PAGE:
That’s because the most frequent “reusable” bags, made of non-woven polypropylene, have a greater carbon footprint than plastic due to fossil fuel usage and poor durability. Their failed remnants present disposal problems that are perhaps worse than plastic’s. The social consequences of their use also are severe because virtually all are made in Chinese sweatshops.

    Studies indicate that, unlike a few years ago, most plastic bags are reused at least once or are recycled. One ingenious British analysis shows that you would need to use most “reusable” bags dozens of times to achieve better eco-friendly results than with a plastic bag that is reused only one time.

    Surprisingly, the more expensive and durable cotton reusable grocery bags are even less earth-friendly because of the huge quantity of fossil fuels required in growing, processing and manufacturing.

    There are good alternatives to these poor reusable bags, but all are expensive. Merchants pushing the cheap reusables gain an undeserved reputation for being green-oriented. Their customers are lured into believing that they are trendy by being seen acting “green.” It’s a massive fraud from which we all suffer due to environmental damage.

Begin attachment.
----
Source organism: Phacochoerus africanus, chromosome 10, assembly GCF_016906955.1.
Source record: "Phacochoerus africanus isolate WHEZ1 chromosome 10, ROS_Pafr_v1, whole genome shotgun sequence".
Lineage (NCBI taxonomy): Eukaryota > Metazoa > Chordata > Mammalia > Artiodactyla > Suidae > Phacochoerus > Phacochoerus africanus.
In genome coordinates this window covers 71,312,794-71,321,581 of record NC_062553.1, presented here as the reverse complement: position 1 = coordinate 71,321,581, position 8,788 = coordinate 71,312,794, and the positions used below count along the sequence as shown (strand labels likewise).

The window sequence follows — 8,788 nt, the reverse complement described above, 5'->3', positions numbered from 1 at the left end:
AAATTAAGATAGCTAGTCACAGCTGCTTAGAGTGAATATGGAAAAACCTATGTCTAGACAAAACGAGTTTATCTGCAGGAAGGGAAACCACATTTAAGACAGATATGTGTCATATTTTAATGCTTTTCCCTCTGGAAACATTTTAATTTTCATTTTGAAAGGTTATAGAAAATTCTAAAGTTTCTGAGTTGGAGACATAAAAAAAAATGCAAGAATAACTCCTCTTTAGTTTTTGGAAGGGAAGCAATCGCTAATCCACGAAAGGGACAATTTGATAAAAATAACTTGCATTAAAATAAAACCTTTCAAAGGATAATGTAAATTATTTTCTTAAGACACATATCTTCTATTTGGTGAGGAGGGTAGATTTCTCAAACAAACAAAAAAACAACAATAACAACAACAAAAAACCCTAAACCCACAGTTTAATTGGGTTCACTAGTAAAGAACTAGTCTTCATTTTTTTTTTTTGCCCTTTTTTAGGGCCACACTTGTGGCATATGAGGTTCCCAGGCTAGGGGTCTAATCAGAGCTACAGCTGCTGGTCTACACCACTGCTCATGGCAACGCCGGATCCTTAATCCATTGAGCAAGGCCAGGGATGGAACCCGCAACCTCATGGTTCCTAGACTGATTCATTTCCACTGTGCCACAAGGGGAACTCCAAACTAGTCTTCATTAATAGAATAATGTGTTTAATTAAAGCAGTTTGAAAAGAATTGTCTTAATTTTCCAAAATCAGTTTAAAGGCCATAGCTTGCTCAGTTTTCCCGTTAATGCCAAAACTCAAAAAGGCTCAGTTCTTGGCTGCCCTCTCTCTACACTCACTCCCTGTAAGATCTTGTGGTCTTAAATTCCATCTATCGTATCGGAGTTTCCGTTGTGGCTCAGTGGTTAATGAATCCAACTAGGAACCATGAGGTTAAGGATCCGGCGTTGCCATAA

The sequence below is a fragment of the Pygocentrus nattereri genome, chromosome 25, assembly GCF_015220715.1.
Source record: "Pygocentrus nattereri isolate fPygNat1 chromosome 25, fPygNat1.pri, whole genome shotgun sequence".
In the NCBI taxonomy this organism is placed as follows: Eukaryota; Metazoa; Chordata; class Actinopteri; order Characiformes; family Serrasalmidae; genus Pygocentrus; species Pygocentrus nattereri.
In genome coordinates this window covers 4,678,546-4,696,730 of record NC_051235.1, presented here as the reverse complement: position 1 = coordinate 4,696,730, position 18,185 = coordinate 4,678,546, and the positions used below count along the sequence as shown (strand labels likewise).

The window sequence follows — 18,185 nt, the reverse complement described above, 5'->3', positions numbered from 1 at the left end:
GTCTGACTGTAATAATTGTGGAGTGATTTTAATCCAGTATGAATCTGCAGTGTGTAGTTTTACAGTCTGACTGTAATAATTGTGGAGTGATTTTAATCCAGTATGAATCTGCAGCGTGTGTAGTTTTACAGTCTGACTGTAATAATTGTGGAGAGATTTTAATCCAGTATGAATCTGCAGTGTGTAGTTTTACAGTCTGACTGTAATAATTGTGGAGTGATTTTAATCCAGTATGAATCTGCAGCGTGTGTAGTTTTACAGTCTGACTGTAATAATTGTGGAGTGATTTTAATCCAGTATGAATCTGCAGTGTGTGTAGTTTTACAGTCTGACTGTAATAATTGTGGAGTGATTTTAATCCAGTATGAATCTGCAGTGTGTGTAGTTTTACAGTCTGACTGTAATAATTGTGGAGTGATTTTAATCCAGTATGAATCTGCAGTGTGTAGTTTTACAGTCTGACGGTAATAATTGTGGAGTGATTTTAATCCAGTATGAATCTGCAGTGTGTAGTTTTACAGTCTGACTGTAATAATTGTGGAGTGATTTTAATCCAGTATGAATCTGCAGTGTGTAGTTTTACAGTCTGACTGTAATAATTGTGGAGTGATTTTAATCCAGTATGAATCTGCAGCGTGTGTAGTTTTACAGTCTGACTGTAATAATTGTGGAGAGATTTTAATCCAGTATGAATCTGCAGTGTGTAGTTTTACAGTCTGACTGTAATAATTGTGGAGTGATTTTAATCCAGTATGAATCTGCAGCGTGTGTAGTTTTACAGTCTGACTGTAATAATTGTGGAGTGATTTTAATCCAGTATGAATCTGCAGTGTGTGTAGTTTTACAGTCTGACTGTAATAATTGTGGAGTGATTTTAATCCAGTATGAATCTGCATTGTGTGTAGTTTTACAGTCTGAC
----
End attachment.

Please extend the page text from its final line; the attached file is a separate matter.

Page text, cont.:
The Dubuque Council will serve its city best by encouraging wise use of plastic or the more expensive reusables made from organic cotton, hemp, jute or kudzu. An Iowa-based social enterprise I am sponsoring offers the Nature Bag, Earth’s Greenest Bag, which is crafted in homes without agriculture or manufacturing, is durable, elastic, minimalistic and lightweight. In the unlikely event the Khmu’s kudzu bag ever becomes reusable, burying it will help your garden grow!

    • RunnyRainbowPOOP

      Paper is a renewable resource; can be reused, recycled, or composted; is biodegradable; holds 10x what a plastic bag can hold meaning less are used; trees grown are good for the Earth providing oxygen and cleaning the air (yes a field may need to be cut down to grow trees that are used for paper, but a field is also cut down to build a plastic factory); when trees are cut down for paper more tress are planted in their place; etc.
      Paper bags aren’t the perfect solution but they are a heck of a lot better than plastic and possibly even the cheap reusable bags you mention.

  • AB

    When I go to Walmart I dread all the bags, when I get to my car I can rebag them into 2 bags from 6 bags. I like going to Aldi’s I use my cloth bags, and I also like to do my own bagging.
    I agree Walmart employees mindlessly put 2 things in one bag and then use another, I always tell them I do not want to many bags, but they just ignore me.